Tag Archives: literature

What comes next?

‘Oh God, think of all the Covid books’. If you were on ‘writing’, ‘poetry’ or ‘publishing’ Twitter during any one of the last lockdowns, you probably saw that sentiment a lot. At least, I did. I remember thinking I was not so bothered about the prospect.

Of course, there are already plenty of Covid-inspired books out there already: memoirs, essays and journals especially, but also poetry. Lots of people wrote a little bit of something every day and presumably learnt something in the process which they now want to share with other people.

I am not that excited to read many of these. But you don’t have to read anything. The world-weariness of a phrase like “I can’t wait for all the Covid books” disguises a kind of social media induced attention overload. Twitter is a constant catalogue of new books you will never have the time to read. Social media makes you think you have less time than you do (or imagine that you have more time than you do, which amounts to the same thing).

In any case the effect of pandemic on literature won’t be straightforward. Look at the Second World War. To put it very crudely, in the aftermath there was a huge appetite for fantasy and science fiction, but also a new kind of ‘kitchen sink’ realism. Perhaps they would have happened in some form anyway, but the war must have had something to do with both: the sense of disorientation, but also the bomb it put under social relations.

However tempting it is to read the 50s, 60s and beyond through the lens of what came next, many poets in this period must have been ‘war poets’ in their own way. To live, to be young, during total war, would be have your whole outlook on life shifted and shattered. But also the course of your life. Someone like Gavin Ewart, for instance, today best known for his ‘light verse’ , burst on the scene as a teenager in the 1930s, went to war, came back and got a job in advertising, and didn’t publish again until 1964 (after which, he published a lot).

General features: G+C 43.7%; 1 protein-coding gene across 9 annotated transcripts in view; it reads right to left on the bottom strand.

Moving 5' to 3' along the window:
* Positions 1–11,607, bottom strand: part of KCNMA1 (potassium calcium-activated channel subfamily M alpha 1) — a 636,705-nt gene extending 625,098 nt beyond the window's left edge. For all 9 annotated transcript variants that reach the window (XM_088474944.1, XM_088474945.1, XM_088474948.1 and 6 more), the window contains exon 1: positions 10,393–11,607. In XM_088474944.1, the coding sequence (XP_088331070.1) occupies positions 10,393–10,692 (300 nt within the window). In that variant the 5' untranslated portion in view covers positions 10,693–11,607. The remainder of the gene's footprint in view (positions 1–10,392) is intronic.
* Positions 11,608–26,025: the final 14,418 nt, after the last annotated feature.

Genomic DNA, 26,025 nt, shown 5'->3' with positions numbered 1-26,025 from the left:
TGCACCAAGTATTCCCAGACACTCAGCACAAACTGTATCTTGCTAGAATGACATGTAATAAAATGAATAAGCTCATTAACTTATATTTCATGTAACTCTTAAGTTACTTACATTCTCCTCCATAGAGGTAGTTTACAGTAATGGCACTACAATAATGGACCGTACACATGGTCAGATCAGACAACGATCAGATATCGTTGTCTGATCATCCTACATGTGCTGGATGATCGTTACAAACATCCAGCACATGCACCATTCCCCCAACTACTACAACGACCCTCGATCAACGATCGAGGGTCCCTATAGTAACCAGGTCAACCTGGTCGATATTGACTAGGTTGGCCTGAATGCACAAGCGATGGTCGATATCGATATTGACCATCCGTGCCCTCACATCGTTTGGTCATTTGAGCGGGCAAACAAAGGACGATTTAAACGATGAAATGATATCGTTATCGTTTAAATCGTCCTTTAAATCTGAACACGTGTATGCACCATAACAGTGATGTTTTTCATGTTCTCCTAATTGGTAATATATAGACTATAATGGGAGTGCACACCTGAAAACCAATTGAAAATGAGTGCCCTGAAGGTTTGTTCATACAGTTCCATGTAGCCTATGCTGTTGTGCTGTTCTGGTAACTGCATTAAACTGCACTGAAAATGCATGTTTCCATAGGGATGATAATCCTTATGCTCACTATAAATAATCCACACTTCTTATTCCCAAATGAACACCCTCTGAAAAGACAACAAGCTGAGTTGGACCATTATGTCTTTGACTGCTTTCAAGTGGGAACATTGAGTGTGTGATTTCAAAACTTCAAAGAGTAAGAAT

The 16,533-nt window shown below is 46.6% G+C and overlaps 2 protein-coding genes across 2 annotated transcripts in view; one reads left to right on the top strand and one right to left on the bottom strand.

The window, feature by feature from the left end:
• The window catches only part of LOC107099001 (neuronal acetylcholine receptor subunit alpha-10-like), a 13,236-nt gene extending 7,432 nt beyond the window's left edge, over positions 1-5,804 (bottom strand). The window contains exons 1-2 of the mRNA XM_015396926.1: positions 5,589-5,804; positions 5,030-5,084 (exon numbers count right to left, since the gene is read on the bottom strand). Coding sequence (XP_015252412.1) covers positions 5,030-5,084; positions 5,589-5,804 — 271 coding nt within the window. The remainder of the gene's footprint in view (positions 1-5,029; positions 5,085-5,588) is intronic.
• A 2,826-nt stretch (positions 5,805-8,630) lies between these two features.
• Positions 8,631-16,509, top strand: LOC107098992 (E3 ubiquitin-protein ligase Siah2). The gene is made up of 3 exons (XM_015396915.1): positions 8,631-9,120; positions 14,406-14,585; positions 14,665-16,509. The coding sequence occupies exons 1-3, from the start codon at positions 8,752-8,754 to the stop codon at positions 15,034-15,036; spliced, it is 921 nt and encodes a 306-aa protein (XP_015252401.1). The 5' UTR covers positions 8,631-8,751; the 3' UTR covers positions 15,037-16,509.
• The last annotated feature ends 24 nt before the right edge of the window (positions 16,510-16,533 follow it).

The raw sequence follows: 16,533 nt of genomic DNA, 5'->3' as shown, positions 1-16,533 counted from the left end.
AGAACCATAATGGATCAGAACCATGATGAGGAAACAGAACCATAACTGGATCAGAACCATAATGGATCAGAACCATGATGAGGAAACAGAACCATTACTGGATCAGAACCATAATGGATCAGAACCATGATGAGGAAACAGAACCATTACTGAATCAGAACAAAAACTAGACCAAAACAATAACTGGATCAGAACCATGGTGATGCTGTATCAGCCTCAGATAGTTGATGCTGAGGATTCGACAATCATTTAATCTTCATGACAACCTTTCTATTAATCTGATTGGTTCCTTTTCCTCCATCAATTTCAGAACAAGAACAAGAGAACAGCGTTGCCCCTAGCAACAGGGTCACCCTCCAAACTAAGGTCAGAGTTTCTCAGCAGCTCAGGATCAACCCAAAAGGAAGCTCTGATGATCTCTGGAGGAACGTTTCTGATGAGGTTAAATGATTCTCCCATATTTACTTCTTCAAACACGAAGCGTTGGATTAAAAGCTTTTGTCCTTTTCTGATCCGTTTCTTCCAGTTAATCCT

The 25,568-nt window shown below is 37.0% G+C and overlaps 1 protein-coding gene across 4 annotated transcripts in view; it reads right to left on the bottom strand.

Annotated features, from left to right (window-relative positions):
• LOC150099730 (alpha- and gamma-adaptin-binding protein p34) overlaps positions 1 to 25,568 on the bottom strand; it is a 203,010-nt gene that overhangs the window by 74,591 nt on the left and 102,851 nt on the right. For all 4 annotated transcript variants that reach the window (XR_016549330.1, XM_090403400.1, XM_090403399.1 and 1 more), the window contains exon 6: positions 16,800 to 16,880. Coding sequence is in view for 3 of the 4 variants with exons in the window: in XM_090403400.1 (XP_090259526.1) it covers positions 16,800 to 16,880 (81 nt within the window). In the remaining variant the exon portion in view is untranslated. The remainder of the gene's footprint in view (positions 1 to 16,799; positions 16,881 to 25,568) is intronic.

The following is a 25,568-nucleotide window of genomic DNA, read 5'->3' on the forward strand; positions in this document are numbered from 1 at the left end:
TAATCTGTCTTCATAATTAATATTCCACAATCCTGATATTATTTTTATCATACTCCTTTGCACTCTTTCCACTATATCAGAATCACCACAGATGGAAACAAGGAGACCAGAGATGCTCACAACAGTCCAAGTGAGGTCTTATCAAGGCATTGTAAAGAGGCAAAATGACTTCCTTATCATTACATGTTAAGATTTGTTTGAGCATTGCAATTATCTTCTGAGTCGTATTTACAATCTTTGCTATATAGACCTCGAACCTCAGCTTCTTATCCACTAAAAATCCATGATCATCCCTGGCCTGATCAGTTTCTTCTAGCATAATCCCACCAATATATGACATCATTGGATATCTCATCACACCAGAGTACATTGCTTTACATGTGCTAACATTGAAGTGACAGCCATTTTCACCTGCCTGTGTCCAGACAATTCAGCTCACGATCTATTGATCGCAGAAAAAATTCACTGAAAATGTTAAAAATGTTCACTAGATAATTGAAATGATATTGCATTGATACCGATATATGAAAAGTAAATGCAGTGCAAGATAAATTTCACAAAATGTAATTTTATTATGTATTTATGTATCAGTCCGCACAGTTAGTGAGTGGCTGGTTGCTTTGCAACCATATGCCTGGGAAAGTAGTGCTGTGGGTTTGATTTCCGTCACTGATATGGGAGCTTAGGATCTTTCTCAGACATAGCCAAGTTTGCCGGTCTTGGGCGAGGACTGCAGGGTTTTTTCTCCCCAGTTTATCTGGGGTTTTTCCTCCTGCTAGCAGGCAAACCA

Rather than worry about all the inevitable books about the pandemic, it might be worth worrying about the books which won’t be written, because nothing else is on people’s mind, or because what they had been going to write doesn’t make sense to them any more, or even because their whole life has changed and writing doesn’t seem a priority right now.

To put things very crudely, again, we are good at remembering wars, but less good at remembering their aftermaths. We see the casualties, but we don’t always see the long-term impact on the people left behind. I don’t think Britain likes to see itself as a war-torn nation: war is something that happens only to soldiers, and only in other places. I don’t think we like to see literature as circumstantial, either. It is more gratifying to everyone involved to talk of stories or poems as things which change lives, rather than something made by them. Think of all the Covid books implies a kind of (understandable) despair that the pandemic ever happened.

While I’m Here

  • One collection of poems I’ve read and enjoyed which (in part) responded to the pandemic was Sean Wai Keung’s sikfan glaschu: more about that here.
  • Thank you to Dave Bonta who included an excerpt from the last blog on his Poetry Blog Digest. I recommend digging around Dave’s website/s.
  • Speaking of war, I am about halfway through this pretty remarkable (and chastening) footage of an RAF attack on Berlin. My grandpa was an engineer in a Lancaster like these.

The Memory Police

Like all ordinary people I worry I am not making a thorough enough record of the books I have read. I do not know when I started having these compulsions: I have not always been like this, and the fact is the worry is never motivating enough to sustain any commitment to one method. Instead, every now and then, I tell myself I am going to come up with a new way of keeping track, whether that is a personal reading diary, or a blog like this. After a few weeks, the compulsion burns off.